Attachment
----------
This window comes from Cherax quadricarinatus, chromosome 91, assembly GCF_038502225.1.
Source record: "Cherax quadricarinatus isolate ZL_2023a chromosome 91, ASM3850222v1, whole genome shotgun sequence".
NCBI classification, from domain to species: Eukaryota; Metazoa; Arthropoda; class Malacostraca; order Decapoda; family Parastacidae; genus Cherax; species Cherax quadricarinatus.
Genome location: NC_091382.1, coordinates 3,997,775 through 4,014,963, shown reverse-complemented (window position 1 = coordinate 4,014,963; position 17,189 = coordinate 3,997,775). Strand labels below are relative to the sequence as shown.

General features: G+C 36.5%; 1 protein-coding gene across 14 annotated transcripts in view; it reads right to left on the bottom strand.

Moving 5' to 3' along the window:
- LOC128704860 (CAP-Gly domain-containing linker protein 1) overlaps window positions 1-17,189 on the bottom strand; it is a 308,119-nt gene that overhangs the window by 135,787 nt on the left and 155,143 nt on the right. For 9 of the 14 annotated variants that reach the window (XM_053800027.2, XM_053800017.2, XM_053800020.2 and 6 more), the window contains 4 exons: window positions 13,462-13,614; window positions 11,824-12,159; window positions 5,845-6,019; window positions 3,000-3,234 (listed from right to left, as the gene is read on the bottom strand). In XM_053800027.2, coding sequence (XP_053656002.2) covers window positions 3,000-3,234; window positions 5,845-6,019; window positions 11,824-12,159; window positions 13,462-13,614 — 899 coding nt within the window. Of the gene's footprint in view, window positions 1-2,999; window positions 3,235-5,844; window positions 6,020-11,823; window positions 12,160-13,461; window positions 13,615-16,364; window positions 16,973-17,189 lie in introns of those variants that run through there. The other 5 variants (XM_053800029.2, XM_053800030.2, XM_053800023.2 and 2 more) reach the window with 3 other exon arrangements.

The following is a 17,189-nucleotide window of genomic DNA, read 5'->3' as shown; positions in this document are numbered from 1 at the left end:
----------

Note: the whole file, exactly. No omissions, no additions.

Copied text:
This window comes from Cherax quadricarinatus, chromosome 91, assembly GCF_038502225.1.
Source record: "Cherax quadricarinatus isolate ZL_2023a chromosome 91, ASM3850222v1, whole genome shotgun sequence".
NCBI classification, from domain to species: Eukaryota; Metazoa; Arthropoda; class Malacostraca; order Decapoda; family Parastacidae; genus Cherax; species Cherax quadricarinatus.
Genome location: NC_091382.1, coordinates 3,997,775 through 4,014,963, shown reverse-complemented (window position 1 = coordinate 4,014,963; position 17,189 = coordinate 3,997,775). Strand labels below are relative to the sequence as shown.

General features: G+C 36.5%; 1 protein-coding gene across 14 annotated transcripts in view; it reads right to left on the bottom strand.

Moving 5' to 3' along the window:
- LOC128704860 (CAP-Gly domain-containing linker protein 1) overlaps window positions 1-17,189 on the bottom strand; it is a 308,119-nt gene that overhangs the window by 135,787 nt on the left and 155,143 nt on the right. For 9 of the 14 annotated variants that reach the window (XM_053800027.2, XM_053800017.2, XM_053800020.2 and 6 more), the window contains 4 exons: window positions 13,462-13,614; window positions 11,824-12,159; window positions 5,845-6,019; window positions 3,000-3,234 (listed from right to left, as the gene is read on the bottom strand). In XM_053800027.2, coding sequence (XP_053656002.2) covers window positions 3,000-3,234; window positions 5,845-6,019; window positions 11,824-12,159; window positions 13,462-13,614 — 899 coding nt within the window. Of the gene's footprint in view, window positions 1-2,999; window positions 3,235-5,844; window positions 6,020-11,823; window positions 12,160-13,461; window positions 13,615-16,364; window positions 16,973-17,189 lie in introns of those variants that run through there. The other 5 variants (XM_053800029.2, XM_053800030.2, XM_053800023.2 and 2 more) reach the window with 3 other exon arrangements.

The following is a 17,189-nucleotide window of genomic DNA, read 5'->3' as shown; positions in this document are numbered from 1 at the left end: